The smartphone era will never come to an end. This isn’t just my prediction but I think even if tablets and wearables become popular, the smartphone will be a standard mobile device more than the two. Laptops are more preferred now over desktop computers. However, tablets are more preferred over laptops. But between a tablet and a smartphone, more people would go for a smartphone because it’s more portable and has more features than a tablet because of the call and text functions. Honestly, you can do almost anything on the smartphone now…even work!
A recent research by Strategy Analytics found out that global smartphone operating profit in the last quarter of 2014 reached $21 billion. That’s a lot of money but it’s interesting to note that Android captured only a small 11 percent share. This is a record-low by the mobile operating system while iOS hit 89% (from 71 percent) which is record-high in contrast.
Impressed with iOS now? Actually, I’m confused because all along I thought there are more Android devices all over the world. The operating profit increased to 31 percent from the previous year, same quarter. From $16.2 billion, Q4 profit reached $21.2 billion. However, Android saw a 29 percent loss for a lot of reasons. There may be a more Android phones all over the world now but the prices make the difference. Apple’s iPhones are still more expensive.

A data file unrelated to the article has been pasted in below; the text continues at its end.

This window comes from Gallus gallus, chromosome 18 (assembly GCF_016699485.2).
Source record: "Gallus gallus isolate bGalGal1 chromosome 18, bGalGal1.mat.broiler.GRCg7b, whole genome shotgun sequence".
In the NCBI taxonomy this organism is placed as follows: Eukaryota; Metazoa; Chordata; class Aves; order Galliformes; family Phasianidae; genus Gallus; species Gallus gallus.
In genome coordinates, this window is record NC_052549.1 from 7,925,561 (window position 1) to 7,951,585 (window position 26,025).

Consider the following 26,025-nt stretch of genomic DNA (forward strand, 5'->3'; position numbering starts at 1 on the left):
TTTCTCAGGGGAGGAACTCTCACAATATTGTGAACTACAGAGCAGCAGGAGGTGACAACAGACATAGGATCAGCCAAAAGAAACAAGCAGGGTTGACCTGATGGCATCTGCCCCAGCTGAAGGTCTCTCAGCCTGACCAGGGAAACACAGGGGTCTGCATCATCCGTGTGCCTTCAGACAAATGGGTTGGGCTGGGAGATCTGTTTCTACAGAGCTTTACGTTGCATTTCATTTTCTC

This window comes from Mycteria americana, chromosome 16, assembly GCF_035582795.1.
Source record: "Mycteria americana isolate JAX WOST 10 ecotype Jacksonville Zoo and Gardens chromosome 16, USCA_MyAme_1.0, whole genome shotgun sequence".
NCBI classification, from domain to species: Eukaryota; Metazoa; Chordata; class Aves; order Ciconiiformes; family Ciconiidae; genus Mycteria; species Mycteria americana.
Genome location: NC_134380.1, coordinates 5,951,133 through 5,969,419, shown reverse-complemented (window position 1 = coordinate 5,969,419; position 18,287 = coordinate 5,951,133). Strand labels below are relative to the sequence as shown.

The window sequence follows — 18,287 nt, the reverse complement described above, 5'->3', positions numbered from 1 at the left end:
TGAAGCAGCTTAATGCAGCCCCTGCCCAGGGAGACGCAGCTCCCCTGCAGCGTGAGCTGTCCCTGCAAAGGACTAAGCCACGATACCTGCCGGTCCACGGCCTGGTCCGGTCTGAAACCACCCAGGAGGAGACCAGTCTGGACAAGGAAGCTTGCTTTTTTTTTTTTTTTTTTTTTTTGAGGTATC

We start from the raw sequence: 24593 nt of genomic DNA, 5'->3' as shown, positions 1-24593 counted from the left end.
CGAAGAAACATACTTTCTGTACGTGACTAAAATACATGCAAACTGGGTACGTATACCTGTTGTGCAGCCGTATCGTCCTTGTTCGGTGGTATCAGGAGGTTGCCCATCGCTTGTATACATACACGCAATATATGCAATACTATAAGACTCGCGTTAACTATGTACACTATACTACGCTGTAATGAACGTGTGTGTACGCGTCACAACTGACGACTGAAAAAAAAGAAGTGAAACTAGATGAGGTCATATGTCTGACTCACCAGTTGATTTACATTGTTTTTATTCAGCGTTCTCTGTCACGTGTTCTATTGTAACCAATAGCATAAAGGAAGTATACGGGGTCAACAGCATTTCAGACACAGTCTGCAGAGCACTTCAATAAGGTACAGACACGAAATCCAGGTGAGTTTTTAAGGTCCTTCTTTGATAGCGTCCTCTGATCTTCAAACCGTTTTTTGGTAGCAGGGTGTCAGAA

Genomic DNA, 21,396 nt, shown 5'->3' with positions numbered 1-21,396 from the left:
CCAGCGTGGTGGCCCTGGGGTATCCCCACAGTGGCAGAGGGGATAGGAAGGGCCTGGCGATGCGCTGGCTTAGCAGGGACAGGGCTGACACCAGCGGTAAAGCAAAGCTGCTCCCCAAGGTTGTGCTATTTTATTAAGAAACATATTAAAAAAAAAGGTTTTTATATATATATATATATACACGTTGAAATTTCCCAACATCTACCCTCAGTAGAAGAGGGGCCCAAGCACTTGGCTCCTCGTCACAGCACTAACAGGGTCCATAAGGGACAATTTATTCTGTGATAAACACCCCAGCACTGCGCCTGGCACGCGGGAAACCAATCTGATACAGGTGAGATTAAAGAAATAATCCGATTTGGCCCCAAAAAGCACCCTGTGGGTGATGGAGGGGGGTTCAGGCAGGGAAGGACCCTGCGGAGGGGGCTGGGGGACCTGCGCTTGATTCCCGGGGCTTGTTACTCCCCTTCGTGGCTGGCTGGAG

Apple iOS seems to be tigheting its grip on the smartphone industry according to Strategy Analytics’ Executive Director Neil Mawston. He noted “Apple’s strategy of premium products and lean logistics is proving hugely profitable” while “Android’s weak profitability for its hardware partners will worry Google”.
Right now, smartphone manufactures working on Android phones like Huawei or Samsung are not making much profit because there are smaller and newer companies introducing affordable or mid-range phones especially in the emerging market China. If this continues, they might be “tempted to look at alternative platforms such as Microsoft, Tizen or Firefox” as suggested by Mawston.
SOURCE: Strategy Analytics